There’s a lot that energy companies can do, but we must be brave01 Nov 2021
In August 2021, the president of Cop26, Alok Sharma, pressed the button sparking the blowdown of SSE’s former Ferrybridge C power station, near Leeds. Anyone watching its 200-metre chimneys, so long a fixture of the area’s skyline, collapse was witness to a milestone moment in the UK’s march towards carbon neutrality: Ferrybridge C had provided electricity for more than 50 years – all fuelled by coal.
But our growing awareness of the climate emergency requires a fundamental shift in how we power our lives. As world leaders convene for Cop26 against a backdrop of severe wildfires and rising temperatures, the need to meet global net zero targets couldn’t be more stark. The world is at risk of exceeding the 1.5C limit for warming set by the Paris Agreement unless businesses and individuals – and the power companies supplying them – make some explosive changes in the name of decarbonisation.
“There’s a lot that energy companies can do, but we need to be brave,” says Alistair Phillips-Davies, CEO of SSE. “We have to stare into the abyss, by looking at the signs of environmental crises around us, and making sure we’re educated about what’s going on. And then we have to make bold decisions about how to move forward with the huge levels of investment that are available.”
In October, the government announced its pledge to decarbonise the electricity system by 2035 – bringing the original target date forward by 15 years. And SSE has shown the way by demonstrating a deep commitment to renewables.
It’s leading development of the world’s largest offshore wind farm at Dogger Bank, off the coast of Yorkshire. The 3.6GW Dogger Bank wind farm will produce enough clean, renewable electricity to supply 5 per cent of the UK’s demand, equivalent to powering six million homes every year. Total investment in the first two phases of the project will be around £6 billion.
SSE is also a lead partner in Scotland’s largest offshore wind farm, Seagreen, off the coast of Angus; and one of Europe’s most productive onshore wind farms, Viking, a 103-turbine farm on the Shetland Islands.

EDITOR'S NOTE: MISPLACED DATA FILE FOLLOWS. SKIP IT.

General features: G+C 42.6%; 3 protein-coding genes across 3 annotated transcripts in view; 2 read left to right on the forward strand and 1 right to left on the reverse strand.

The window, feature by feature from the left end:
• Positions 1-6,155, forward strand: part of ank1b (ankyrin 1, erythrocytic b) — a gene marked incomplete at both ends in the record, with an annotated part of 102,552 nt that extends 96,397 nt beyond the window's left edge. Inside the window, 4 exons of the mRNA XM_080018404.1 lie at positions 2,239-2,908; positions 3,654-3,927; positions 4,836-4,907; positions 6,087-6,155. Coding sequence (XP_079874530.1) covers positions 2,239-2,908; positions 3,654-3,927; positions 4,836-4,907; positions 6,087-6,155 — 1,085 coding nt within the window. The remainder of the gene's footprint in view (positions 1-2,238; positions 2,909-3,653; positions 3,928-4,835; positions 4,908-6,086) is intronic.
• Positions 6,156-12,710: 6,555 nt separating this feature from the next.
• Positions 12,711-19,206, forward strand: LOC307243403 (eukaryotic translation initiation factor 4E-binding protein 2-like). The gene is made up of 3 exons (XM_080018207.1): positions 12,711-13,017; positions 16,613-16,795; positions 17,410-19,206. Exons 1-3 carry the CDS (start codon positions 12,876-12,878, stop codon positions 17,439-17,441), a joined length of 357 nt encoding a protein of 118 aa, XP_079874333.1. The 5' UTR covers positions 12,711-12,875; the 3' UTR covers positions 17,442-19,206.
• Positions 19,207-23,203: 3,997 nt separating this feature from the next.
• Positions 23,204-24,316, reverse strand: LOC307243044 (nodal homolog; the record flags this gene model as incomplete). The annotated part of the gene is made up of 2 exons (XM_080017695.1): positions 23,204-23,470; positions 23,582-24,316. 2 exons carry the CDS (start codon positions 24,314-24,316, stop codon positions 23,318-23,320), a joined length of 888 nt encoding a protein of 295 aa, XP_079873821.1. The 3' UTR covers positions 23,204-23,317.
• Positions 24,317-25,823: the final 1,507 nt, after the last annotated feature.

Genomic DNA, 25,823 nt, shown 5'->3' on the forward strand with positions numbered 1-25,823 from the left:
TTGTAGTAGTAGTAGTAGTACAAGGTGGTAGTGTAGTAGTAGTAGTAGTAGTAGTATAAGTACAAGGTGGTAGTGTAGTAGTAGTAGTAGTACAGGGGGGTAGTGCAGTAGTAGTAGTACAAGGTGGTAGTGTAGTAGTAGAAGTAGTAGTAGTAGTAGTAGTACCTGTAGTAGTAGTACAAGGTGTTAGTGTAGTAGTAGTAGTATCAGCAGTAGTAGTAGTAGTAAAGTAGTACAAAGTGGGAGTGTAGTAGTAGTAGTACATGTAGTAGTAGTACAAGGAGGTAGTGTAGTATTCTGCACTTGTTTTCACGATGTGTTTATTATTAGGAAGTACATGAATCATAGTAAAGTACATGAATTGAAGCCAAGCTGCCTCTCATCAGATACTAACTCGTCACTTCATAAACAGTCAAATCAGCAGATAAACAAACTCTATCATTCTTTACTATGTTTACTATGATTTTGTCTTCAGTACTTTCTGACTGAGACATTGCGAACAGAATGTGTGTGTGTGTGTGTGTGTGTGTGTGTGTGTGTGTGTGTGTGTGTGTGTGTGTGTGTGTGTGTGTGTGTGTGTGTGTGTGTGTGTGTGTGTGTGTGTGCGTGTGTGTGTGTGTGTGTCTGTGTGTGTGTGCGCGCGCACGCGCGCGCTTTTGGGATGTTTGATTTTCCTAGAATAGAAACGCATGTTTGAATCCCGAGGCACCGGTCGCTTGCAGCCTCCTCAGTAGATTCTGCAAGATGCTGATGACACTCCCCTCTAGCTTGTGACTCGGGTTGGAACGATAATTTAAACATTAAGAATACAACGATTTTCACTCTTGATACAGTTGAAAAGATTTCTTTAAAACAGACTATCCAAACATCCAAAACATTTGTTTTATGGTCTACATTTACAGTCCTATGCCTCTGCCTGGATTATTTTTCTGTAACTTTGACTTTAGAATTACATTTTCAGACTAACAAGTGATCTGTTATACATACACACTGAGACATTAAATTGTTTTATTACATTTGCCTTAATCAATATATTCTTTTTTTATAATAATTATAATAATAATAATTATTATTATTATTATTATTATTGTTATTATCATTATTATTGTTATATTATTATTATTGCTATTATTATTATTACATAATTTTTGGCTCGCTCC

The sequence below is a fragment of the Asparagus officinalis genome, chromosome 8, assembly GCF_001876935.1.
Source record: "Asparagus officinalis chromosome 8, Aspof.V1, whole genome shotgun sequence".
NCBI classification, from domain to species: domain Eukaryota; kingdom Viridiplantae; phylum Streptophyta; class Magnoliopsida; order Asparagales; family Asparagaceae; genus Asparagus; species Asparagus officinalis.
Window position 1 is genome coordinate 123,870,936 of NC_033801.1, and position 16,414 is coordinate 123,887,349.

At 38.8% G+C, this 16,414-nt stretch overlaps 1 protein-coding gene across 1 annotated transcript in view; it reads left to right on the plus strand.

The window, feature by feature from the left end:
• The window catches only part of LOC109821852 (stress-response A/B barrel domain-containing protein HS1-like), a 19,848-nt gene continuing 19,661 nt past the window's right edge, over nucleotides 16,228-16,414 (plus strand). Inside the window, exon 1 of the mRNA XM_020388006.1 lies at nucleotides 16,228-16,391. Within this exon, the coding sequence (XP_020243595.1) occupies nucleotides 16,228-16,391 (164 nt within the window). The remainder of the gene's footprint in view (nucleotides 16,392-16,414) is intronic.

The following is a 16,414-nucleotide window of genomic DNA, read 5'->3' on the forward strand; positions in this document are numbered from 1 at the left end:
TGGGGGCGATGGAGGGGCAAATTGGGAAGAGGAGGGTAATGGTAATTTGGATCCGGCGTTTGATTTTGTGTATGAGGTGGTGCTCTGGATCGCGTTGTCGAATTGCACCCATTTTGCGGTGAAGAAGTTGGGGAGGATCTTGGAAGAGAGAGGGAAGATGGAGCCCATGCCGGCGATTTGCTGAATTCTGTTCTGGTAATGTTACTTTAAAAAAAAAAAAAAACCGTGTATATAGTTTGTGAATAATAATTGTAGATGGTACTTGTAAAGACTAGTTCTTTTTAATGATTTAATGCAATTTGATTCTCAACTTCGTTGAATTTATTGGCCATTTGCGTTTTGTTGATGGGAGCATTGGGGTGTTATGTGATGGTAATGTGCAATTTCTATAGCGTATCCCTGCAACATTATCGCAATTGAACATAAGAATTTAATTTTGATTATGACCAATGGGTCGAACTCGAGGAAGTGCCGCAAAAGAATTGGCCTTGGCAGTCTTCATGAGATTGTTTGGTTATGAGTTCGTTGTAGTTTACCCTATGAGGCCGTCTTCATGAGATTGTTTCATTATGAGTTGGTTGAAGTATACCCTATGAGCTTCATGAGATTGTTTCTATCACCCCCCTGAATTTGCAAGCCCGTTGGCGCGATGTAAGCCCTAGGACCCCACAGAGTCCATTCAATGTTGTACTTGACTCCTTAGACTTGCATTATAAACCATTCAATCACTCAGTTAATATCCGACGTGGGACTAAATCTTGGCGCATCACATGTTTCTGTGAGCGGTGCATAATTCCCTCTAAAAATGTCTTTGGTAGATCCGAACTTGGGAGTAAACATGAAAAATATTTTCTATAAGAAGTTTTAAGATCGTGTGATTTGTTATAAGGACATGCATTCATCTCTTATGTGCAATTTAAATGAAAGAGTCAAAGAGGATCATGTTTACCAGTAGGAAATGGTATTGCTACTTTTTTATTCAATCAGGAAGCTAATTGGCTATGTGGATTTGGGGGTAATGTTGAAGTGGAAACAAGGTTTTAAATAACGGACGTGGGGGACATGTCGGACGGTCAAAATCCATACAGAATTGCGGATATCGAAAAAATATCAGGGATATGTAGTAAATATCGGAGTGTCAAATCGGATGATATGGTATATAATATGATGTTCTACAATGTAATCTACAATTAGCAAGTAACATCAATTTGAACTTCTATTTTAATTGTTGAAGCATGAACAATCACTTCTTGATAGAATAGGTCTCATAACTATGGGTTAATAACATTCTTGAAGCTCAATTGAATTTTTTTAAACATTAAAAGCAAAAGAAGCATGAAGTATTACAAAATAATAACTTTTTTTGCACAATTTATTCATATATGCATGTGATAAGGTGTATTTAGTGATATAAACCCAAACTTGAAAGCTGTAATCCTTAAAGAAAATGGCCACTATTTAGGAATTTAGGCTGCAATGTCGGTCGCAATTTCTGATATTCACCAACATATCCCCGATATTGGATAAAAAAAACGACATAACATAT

These are critical developments. A carbon neutral future requires flexible, renewable energy that drives the necessary shift to truly sustainable ways of living while meeting ever-changing energy needs.
According to the government’s Climate Change Committee, for example, the widespread adoption of new technologies such as electric vehicles will spark a two to three-fold increase in UK electricity demand.
Coire Glas, SSE’s proposed 1,500MW pump storage facility in the Scottish Highlands, offers the perfect solution: using strong winds at periods of low demand to power pumping water to a higher reservoir, water that can then be used to power hydro plants when demand is high. Coire Glas promises to more than double the current amount of pumped hydro storage capacity in the UK.
Despite these innovations, Britain and the wider world are still at the early stages of the decarbonisation journey.
"This is a hugely important decade, it’s an exciting time for SSE, and we’ve shown a great deal of leadership as a company. No one in the world is building more offshore wind facilities. But there are a host of other things we need to be getting on with now."Alistair Phillips-Davies, CEO of SSE
To look at SSE’s future plans is to see the central role that electricity companies must play in decarbonising the rest of industry. Beyond investment in generating renewable energy, it’s exploring the potential of battery technology, with an eye on developing a large UK-wide portfolio in shorter-duration storage. It is also looking at developments in carbon capture and storage to further boost its supply of flexible energy, which can later be adapted to future use of hydrogen.
There’s also the need to radically update the nationwide network of cables in order to transmit the power from these new renewable sources for seamless use by businesses around the country.
Yet while electricity companies have the responsibility for kickstarting wider decarbonisation, they also stand to gain a huge amount from making the transition to clean energy – benefits that will translate directly to their workforces.
SSE has, for example, made an explicit commitment to retrain people from high-carbon industries and bring them in to long-term, low-carbon jobs. In October, GE Renewable Energy began work on its massive new turbine blade factory in Teesside for Dogger Bank. That alone is set to create 2,000 new roles.
So not only is a net zero power sector key to unlocking the electrification – and decarbonisation – of other industries, it clearly has a central role to play in plugging the burgeoning skills gap too.
The threats and challenges, innovations, and the potential gains for the workforce and wider society will all be front and centre in November as the world’s political, business and climate leaders convene for Cop26, the biggest environmental event since leaders met in Paris in 2015 and set the original net zero goals.
For Phillips-Davies, energy companies will be seeking one thing above all others from this meeting: certainty.
“For businesses like ours, here and round the world, clear policy always helps,” he says. “The UK’s recent commitment to decarbonise the electricity system by 2035 is a great example.
“The centrepiece of what we’re looking for from Cop26 is a commitment to keep the temperature rise below 1.5 degrees. And with that we need strong leadership from governments and policymakers, setting ambitious but achievable targets that clearly incentivise businesses to go and do what they do best: innovate ways to work better, faster, and more efficiently.”
This article first appeared in the Times and Sunday Times